As a young girl living in Sardarnagar village in UP’s Gorakhpur district in the 1970s, Juliet Egan and her elder sister would often ask their father, Victor, a puzzling question: “Why did you give away all of Amri’s paintings to the National Gallery of Modern Art? You did not keep anything! We could have sold them later.” Appalled and amused in equal measure, Victor would retort, “Lord, I did not know I had two greedy daughters.”
Victor Egan was the man who married Amrita Sher-Gil, one of the greatest painters of the 20th century, considered by many to be India’s Frida Kahlo. While reams have been written about Amrita, who was born of a Sikh father and a Hungarian mother, there is scarcely any information about Victor—Amrita’s doctor cousin and best friend whom she married in 1939 in Budapest against her mother’s wishes.
Little is known about Victor’s life after 1941, when Amrita suddenly died in Lahore in undivided India. They did not have any children. At the time of her death, Amrita was all of 28. Amrita’s mother, Marie Antoinette, an opera singer who wanted her daughter to marry someone rich or into Indian royalty, had shot off nasty letters blaming him for her death.
Juliet, who was born in 1964 in Sardarnagar, 10 years after Victor remarried, recalls asking her father why he did not clear the air, since a lot of rubbish was being written about him. “But he did not want to talk about it because he was so heartbroken,” says Juliet, now 54, from her home in Nashik’s Deolali town. “It all happened so fast. They grew up together, and he was totally in love with her. He said those who were close to him knew the truth behind her sudden death, and he did not need to clarify anything.”
Late last month, Amrita Sher-Gil’s Portrait of Victor Egan—painted by her in 1939 as a parting gift to her husband’s family in Hungary when the couple were leaving Europe—sold for approximately 010.86 crore at an auction held by AstaGuru. Juliet remembers how the painting cracked when it was brought to India from Hungary in the 1980s in an “uncle’s suitcase”. Following Victor’s death in 1997, it was sent for restoration to Delhi and later brought to Deolali, where Juliet had moved with her son and her widowed mother, Nina Egan. “After it was restored, my mother completely lost interest in the painting,” says Juliet. “The picture does not look like my father. He was very fair. In the painting, he is brown-skinned. She did not feel happy looking at it up on the wall. So she sold it off to the Vadehra Art Gallery.”
Amrita was born into Jat aristocracy. She belonged to the Majithia clan that had sprawling factories and other properties in Uttar Pradesh. When World War II broke out, Victor, a Hungarian, was declared an enemy subject by the British. It was the Majithias who pulled the right strings to bring him back from Lahore to Sardarnagar to start afresh. They even built a hospital for him to practise medicine and put him in charge of the workers at their sugar factory in Gorakhpur.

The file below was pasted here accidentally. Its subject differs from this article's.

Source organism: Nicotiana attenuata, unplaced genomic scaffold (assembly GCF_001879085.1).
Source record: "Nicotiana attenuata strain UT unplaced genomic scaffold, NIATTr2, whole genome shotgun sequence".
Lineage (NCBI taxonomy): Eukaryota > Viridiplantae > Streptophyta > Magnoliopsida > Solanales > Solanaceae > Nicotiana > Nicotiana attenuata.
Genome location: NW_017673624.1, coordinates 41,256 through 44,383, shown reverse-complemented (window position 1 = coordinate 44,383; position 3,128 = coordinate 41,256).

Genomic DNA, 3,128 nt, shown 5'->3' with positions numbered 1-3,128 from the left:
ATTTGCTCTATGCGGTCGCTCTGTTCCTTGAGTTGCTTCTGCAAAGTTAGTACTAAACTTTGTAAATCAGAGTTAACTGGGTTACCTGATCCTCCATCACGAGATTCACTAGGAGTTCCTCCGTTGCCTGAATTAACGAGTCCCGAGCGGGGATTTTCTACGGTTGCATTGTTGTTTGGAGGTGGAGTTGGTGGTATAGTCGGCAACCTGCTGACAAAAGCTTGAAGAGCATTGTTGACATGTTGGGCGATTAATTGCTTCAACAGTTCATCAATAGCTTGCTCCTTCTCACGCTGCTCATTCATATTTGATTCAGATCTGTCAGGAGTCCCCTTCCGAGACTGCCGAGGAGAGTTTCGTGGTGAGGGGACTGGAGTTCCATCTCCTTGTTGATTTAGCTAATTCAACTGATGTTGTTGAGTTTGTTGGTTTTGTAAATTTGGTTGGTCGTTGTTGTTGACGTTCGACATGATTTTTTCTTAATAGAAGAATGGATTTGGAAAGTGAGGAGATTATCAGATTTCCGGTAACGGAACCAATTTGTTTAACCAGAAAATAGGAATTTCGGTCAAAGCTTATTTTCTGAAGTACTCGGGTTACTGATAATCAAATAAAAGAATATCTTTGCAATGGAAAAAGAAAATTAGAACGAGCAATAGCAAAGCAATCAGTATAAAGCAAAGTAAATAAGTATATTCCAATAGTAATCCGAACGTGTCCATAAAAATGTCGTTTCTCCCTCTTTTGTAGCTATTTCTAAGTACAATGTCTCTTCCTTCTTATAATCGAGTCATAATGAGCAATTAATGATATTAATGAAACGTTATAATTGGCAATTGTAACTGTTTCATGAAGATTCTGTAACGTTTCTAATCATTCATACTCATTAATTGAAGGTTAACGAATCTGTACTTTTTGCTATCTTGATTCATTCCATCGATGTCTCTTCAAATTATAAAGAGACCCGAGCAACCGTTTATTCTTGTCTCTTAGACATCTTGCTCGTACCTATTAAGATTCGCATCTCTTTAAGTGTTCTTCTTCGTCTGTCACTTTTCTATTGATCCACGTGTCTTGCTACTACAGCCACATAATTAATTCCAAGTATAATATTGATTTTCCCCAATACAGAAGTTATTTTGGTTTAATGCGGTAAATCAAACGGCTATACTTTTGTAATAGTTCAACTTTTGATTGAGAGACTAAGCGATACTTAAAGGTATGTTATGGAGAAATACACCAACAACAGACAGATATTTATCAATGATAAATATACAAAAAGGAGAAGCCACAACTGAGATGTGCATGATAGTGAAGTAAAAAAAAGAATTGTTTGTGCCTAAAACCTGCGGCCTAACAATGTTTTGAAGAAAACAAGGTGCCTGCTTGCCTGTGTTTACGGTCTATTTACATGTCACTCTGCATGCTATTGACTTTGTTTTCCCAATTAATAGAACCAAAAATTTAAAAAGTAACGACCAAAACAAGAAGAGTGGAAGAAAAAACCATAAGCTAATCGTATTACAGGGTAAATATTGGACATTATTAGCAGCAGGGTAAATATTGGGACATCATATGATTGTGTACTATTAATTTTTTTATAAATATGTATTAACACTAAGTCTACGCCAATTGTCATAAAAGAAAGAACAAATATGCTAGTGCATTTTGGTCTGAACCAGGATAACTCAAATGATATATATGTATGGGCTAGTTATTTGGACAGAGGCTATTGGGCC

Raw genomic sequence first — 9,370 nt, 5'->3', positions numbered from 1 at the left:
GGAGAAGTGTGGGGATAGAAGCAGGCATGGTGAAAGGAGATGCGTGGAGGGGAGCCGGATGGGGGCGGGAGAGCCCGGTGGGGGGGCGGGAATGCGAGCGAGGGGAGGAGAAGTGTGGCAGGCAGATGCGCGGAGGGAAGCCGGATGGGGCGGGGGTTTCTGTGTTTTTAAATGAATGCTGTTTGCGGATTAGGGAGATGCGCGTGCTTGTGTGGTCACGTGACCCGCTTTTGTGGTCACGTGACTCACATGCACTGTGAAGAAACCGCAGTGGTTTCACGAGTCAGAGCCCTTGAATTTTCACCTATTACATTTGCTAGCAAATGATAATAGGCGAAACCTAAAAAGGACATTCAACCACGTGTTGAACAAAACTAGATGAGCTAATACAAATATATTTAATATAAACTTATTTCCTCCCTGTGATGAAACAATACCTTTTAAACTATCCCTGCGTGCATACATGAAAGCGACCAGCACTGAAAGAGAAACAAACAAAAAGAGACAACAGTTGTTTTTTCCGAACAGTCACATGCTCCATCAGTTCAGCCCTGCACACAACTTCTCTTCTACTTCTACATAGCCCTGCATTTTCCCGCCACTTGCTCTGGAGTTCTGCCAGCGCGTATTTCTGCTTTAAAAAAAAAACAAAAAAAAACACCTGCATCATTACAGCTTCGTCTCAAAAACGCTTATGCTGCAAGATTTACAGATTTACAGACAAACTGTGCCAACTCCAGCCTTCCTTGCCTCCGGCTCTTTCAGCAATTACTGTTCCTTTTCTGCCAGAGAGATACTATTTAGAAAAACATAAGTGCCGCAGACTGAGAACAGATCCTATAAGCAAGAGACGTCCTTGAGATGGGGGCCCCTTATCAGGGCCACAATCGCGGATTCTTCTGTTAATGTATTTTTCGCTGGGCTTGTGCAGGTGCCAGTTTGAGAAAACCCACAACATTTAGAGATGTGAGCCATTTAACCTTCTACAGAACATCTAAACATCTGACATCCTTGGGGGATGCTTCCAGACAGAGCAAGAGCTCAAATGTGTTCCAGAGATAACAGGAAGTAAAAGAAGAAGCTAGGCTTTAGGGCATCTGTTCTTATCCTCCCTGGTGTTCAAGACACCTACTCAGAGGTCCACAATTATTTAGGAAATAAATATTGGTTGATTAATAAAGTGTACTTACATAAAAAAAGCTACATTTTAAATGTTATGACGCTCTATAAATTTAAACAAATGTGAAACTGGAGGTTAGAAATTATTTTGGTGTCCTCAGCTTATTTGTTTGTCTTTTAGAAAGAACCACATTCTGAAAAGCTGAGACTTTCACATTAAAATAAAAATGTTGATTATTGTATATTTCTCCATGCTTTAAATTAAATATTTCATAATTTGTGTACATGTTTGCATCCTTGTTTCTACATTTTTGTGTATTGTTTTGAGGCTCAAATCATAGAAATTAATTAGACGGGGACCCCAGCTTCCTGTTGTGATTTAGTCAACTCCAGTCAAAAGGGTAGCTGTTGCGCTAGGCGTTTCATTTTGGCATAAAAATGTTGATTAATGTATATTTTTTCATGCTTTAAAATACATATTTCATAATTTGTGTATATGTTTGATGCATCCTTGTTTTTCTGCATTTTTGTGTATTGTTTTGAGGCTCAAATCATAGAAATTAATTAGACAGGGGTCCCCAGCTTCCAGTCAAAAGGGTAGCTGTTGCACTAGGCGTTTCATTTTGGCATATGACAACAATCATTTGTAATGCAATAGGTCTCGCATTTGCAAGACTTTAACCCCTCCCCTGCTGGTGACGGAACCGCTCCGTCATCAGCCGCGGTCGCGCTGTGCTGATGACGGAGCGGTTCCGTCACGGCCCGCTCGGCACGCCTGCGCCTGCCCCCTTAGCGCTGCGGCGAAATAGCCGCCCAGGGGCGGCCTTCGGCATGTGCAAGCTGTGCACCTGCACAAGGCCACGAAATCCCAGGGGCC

Juliet recalls how her father, a busy doctor, would often go up to Nainital for summer reprieves in the 1950s. That is where he met Nina, who would come there from Lucknow during her school summer breaks to meet her mother. “My grandmother, a British lady, was a matron at the All Saints’ College in Nainital,” says Juliet. “People thought there was something going on between my grandmother and Victor. Because ‘Uncle Victor’ could not be drawn to little Nina who was 23 years younger than him.” But ‘Uncle Victor’, who was fond of the girl’s bunny rabbits and other pets, did ask a 16-year-old Nina out for a movie at the Capitol cinema one day. They married in 1954.
Juliet has fond memories from her happy and peaceful house in Sardarnagar. She recollects how her father was often short-tempered at work. “Patients would say that half their ailments would disappear when they heard his booming voice,” Juliet says with a chuckle, as she recalls his funny encounters in broken Bhojpuri in the village. One day when Victor was getting into his jeep to go to the hospital, he slipped on moss and broke his hip. His health never really improved after a hip-replacement surgery and he died on 30 June 1997, just a month after Juliet's marriage ended.
“I was the apple of his eye, the youngest in the house, the one with a more complicated life and with more illnesses. He was always protective of me,” says Juliet, who has often tried to correct bloggers who publish wrong details about Amrita’s death.
Victor never went back to a communist Hungary after the end of World War II. There was no Amrita there. India was his adopted home. He was cremated according to Sikh rites and his ashes were scattered in Punjab. “Deepti Naval (Indian-American actor) had come to our Sardarnagar house in the 1970s for a movie on Amrita; it never got made. But everything was about Amrita, of course,” says Juliet with a shrug. For Juliet, Victor was the “bestest, awesomest daddy in the world”.